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Illinois Primary 2014 Results: Rauner’s Margin Of Victory Cost $622 A Vote

Republican candidate for governor Bruce Rauner gives the thumbs-up after casting his ballot in the Illinois primary election on March 18, 2014 in Winnetka.  (Credit: Brian Kersey/Getty Images)

Republican candidate for governor Bruce Rauner gives the thumbs-up after casting his ballot in the Illinois primary election on March 18, 2014 in Winnetka. (Credit: Brian Kersey/Getty Images)

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By John Dodge

CHICAGO (CBS) — Supported by $14 million in campaign donations, including $6 million of his own fortune, Bruce Rauner came from a political unknown to the GOP candidate for governor in Illinois on Tuesday night.

By the numbers, Rauner spent nearly $43 per vote he received.

More importantly, his margin of victory–about 22,500 votes–over Kirk Dillard cost about $622 a vote.

With 99 percent of the vote counted, Rauner received 326,166 votes, or 40 percent, compared with Dillard’s 303,515 votes, or 37 percent.

Rauner was able to ride big margins of victory in Cook and the other Chicago collar counties to hold on in a race that, based on pre-election polling data, was a bit closer than expected.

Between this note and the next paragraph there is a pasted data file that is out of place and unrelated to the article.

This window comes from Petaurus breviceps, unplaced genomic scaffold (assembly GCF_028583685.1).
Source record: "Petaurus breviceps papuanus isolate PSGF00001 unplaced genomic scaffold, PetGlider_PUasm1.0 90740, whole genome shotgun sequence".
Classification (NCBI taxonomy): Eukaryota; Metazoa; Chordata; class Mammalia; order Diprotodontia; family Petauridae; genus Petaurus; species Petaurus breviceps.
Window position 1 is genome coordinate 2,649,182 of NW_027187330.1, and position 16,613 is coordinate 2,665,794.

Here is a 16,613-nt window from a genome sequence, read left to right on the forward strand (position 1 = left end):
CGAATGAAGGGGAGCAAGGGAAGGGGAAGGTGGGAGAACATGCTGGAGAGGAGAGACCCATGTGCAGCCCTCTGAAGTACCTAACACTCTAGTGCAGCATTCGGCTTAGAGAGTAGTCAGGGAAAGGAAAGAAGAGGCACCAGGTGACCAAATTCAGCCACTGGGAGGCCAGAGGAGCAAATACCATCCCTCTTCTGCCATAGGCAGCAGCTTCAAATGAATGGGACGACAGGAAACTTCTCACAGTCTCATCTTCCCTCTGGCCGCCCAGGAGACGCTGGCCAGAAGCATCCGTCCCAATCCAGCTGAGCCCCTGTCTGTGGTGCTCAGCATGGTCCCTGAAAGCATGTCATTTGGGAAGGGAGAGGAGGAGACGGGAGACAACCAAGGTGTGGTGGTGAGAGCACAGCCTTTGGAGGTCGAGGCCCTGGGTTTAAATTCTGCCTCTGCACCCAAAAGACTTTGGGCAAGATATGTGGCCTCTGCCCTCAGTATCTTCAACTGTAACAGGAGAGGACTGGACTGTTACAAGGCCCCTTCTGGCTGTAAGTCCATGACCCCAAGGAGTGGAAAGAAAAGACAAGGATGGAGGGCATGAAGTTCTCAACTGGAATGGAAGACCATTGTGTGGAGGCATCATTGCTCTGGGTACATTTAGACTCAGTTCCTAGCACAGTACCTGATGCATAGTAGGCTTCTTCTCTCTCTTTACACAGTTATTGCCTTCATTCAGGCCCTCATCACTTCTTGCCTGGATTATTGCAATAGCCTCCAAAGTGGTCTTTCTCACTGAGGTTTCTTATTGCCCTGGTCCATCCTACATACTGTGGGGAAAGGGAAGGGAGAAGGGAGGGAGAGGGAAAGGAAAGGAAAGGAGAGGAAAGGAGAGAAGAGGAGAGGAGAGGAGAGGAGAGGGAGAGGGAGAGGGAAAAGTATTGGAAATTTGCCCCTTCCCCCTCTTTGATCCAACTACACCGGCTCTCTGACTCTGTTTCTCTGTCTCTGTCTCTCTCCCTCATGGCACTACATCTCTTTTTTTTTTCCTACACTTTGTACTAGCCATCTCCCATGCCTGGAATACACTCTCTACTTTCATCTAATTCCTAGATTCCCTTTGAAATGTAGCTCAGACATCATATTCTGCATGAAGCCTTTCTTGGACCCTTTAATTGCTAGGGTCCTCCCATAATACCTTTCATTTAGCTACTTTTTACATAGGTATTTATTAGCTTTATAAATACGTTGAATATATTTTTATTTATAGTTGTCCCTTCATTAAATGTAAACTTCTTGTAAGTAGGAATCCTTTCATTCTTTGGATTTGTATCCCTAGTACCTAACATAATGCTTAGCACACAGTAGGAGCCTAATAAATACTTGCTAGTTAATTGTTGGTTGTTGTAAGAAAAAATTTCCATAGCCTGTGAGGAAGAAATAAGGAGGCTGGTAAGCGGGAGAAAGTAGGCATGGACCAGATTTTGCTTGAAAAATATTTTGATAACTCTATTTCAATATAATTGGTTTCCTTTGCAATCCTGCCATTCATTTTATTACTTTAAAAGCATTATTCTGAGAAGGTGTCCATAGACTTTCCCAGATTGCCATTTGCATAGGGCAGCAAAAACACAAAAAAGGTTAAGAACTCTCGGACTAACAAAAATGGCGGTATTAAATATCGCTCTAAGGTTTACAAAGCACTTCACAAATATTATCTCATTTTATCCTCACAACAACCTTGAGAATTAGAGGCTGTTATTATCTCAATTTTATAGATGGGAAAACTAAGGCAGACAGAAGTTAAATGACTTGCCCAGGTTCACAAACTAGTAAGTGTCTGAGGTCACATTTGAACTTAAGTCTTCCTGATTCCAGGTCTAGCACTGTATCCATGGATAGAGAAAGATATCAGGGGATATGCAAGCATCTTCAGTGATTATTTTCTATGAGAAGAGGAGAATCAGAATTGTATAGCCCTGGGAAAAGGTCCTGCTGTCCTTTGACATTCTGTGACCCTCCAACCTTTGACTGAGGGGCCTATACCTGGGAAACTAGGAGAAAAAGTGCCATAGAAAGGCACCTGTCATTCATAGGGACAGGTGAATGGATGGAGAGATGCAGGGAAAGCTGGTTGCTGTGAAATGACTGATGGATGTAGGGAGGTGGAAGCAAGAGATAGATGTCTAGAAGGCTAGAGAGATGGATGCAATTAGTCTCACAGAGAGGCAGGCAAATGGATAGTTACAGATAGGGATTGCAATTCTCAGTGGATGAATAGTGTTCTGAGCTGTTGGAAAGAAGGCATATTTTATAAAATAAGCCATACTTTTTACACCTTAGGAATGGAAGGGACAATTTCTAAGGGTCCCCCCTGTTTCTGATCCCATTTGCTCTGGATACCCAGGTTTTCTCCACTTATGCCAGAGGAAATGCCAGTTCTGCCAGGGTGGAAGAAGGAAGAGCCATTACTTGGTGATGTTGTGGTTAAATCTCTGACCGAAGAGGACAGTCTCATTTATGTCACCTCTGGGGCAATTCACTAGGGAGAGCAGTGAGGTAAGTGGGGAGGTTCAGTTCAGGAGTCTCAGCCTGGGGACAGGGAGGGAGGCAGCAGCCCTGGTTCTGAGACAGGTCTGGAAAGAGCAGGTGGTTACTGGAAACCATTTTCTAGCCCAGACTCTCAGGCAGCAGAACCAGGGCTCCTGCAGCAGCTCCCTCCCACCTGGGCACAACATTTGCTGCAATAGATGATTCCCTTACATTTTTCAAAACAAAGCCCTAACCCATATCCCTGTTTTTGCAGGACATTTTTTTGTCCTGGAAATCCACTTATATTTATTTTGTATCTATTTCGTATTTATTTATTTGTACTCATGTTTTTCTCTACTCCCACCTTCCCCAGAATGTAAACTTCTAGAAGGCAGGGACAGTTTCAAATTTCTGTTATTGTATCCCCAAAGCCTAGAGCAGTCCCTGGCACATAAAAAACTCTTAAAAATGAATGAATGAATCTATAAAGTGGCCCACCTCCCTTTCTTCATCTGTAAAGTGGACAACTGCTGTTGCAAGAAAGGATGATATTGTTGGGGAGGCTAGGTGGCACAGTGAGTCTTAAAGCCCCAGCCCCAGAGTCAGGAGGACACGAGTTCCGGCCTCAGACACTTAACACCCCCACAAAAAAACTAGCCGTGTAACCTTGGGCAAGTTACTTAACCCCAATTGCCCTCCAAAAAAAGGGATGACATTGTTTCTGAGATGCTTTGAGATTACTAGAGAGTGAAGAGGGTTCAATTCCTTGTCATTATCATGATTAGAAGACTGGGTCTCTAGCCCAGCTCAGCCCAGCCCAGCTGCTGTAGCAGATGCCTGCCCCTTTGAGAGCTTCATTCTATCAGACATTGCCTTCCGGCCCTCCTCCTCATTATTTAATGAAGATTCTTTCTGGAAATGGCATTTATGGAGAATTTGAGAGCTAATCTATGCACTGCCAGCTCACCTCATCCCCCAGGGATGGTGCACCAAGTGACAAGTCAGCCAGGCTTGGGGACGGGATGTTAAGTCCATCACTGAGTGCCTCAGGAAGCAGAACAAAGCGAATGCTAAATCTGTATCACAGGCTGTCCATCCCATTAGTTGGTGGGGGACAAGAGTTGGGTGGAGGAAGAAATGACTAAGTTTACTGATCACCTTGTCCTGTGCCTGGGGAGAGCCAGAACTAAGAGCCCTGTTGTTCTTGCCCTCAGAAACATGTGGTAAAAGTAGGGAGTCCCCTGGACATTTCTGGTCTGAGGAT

Dillard used stronger support from Downstate to make the race interesting, at one point closing to within about 4,000 votes, but his margin of victory in some counties simply wasn’t enough to make up the difference.

According to the Rauner campaign, it was the first time in 16 years that a GOP candidate received more votes in the primary than the winning Democratic candidate. No other GOP candidate has gotten more votes than Rauner in a primary in the last 12 years.

Now, the stage is set for what CBS 2 Chief correspondent Jay Levine called an “epic battle’ against Democrat Gov. Pat Quinn.

The $6 million in personal money used by Rauner is an Illinois record; the $14 million raised is not.

Now, experts predict both sides might spend up to $50 million for the general campaign.

Both wasted no time getting into campaign mode for the November election.

In a rare move, Quinn had already produced an attack ad against Rauner before Election Day and paid to have it aired on all Chicago networks on Tuesday night. The ad blasts Rauner’s comments that he supported cutting the minimum wage in Illinois, a stance he has since changed.

Rauner called Quinn’s policies a failure, noting Quinn’s income tax increase, the state’s budget deficit and unemployment, and vowed to “take back Illinois” in November.